My parents were extremely liberal and understood and encouraged my participation in music. They didn’t have much of a problem I don’t think when their little boy was running out every weekend to go to The Fillmore (Auditorium), The Carousel or out to the Great Highway to the Family Dog (shows) and seeing all of this great music. That’s what I started doing, I started going as often as I could. That, of course, went from going on weekends when school was out to sneaking off on a Wednesday and going down to see the three-act $2 Fillmore nights. Oh my gawd, what an education that was.
Meanwhile, you were playing with Good Time Charlie Filth.
Yeah, they was very exciting times. What happened for me was that I got totally got caught up in this (music) thing, and my passion was lit. During my junior and senior years in high school, we were playing school dances and other things around northern California. We were really popular so we were working a lot. We each would have a couple of hundred dollars for the weekend and we were having fun. If you were in high school and making $200 a week in those days, you were damn lucky.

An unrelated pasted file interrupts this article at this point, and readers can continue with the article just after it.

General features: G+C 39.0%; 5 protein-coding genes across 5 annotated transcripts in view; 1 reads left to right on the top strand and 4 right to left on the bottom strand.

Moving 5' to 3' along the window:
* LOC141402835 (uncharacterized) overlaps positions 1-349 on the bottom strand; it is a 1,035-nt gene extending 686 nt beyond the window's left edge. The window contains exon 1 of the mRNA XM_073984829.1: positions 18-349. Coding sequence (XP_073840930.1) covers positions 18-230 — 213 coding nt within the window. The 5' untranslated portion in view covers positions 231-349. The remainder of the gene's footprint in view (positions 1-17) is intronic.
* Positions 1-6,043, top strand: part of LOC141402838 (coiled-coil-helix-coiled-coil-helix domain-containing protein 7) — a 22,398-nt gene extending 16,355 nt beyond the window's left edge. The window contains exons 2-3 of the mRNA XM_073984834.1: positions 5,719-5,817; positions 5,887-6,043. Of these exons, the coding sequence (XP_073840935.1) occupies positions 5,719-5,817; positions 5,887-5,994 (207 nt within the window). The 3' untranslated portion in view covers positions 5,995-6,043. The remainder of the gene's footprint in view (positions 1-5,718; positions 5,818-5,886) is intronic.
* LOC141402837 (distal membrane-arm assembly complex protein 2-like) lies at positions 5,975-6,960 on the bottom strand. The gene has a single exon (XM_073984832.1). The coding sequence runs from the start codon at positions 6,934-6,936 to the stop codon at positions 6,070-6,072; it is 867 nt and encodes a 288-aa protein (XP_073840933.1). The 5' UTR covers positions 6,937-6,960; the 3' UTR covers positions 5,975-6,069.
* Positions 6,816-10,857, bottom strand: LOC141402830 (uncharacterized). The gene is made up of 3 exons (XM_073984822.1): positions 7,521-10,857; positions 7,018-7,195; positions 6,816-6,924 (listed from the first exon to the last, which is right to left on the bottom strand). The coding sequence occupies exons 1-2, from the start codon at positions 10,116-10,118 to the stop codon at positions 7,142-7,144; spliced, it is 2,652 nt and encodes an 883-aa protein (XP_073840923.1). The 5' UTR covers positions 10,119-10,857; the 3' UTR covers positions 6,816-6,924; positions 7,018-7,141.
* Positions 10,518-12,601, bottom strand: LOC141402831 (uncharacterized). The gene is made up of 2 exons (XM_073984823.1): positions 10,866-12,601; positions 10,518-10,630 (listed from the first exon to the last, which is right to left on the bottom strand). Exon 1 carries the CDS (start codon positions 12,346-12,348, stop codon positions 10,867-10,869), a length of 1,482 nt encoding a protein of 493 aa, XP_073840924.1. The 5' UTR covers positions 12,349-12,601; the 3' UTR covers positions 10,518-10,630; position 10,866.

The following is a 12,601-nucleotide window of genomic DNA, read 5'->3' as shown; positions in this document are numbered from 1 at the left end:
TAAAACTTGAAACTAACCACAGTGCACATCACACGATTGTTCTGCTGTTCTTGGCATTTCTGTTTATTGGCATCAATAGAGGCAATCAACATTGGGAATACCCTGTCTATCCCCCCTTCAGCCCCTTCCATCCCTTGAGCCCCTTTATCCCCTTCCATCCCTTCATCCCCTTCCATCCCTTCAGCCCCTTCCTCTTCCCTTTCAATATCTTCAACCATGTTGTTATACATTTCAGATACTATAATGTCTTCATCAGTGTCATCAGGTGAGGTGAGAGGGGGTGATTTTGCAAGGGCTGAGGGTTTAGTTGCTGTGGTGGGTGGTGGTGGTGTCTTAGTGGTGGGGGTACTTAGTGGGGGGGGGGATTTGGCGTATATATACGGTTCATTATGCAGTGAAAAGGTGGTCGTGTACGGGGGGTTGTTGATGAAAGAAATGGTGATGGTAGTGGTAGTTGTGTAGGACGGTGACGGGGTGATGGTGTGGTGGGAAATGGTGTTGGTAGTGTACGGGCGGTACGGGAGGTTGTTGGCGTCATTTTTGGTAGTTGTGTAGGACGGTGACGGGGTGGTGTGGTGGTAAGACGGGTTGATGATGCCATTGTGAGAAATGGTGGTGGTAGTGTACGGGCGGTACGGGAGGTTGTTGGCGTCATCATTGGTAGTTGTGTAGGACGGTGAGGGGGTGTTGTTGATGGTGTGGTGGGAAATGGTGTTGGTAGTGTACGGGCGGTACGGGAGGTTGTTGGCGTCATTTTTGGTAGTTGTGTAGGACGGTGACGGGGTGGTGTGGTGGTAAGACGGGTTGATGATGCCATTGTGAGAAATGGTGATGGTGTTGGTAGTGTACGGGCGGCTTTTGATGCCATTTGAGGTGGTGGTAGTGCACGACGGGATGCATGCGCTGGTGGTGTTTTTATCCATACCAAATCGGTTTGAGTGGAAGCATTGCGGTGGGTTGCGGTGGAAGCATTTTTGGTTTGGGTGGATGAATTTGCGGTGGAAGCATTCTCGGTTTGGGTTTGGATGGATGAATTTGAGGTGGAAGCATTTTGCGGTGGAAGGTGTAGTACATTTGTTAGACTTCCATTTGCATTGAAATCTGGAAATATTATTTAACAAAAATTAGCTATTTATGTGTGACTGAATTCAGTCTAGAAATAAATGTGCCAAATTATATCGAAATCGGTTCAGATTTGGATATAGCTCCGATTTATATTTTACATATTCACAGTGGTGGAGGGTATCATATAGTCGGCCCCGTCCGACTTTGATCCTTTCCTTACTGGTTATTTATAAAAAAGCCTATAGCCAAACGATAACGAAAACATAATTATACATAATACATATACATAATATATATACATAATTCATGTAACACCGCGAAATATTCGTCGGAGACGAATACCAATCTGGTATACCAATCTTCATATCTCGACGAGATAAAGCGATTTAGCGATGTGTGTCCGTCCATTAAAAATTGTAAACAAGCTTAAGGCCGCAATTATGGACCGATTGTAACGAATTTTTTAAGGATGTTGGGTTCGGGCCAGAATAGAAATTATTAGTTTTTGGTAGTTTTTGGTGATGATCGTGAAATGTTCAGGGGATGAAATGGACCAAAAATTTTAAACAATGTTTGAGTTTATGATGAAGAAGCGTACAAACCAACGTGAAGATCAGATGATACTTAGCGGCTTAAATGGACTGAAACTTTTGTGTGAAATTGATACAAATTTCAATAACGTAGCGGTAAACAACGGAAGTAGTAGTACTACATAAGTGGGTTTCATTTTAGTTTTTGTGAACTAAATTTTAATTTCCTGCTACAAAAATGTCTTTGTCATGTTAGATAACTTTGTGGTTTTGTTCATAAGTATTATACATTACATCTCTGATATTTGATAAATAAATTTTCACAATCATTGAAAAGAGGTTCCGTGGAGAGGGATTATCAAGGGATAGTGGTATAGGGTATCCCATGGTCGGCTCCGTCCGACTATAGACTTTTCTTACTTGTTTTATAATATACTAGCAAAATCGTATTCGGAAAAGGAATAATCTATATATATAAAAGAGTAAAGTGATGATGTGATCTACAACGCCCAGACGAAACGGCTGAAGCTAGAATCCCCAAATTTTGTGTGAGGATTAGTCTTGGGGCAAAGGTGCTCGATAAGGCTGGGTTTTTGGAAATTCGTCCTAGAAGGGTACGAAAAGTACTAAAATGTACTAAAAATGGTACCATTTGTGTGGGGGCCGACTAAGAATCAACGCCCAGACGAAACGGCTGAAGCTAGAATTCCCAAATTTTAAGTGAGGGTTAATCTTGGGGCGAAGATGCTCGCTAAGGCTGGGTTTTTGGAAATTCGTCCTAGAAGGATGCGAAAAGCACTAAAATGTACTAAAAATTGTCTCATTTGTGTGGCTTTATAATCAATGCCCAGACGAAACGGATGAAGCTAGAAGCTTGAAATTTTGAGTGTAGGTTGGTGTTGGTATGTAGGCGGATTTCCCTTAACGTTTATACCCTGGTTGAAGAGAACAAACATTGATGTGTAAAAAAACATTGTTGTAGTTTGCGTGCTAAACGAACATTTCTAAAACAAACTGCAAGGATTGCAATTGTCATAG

Of course, when you all graduated from high school, the band broke up.
When high school got out, reality slapped everyone in the face. The guitar player ran off and got married, and another guy went into the service. The band broke up. I went, “Oh man. I don’t want to start from scratch. I put two years of my life and energy into this band.”
What did you do?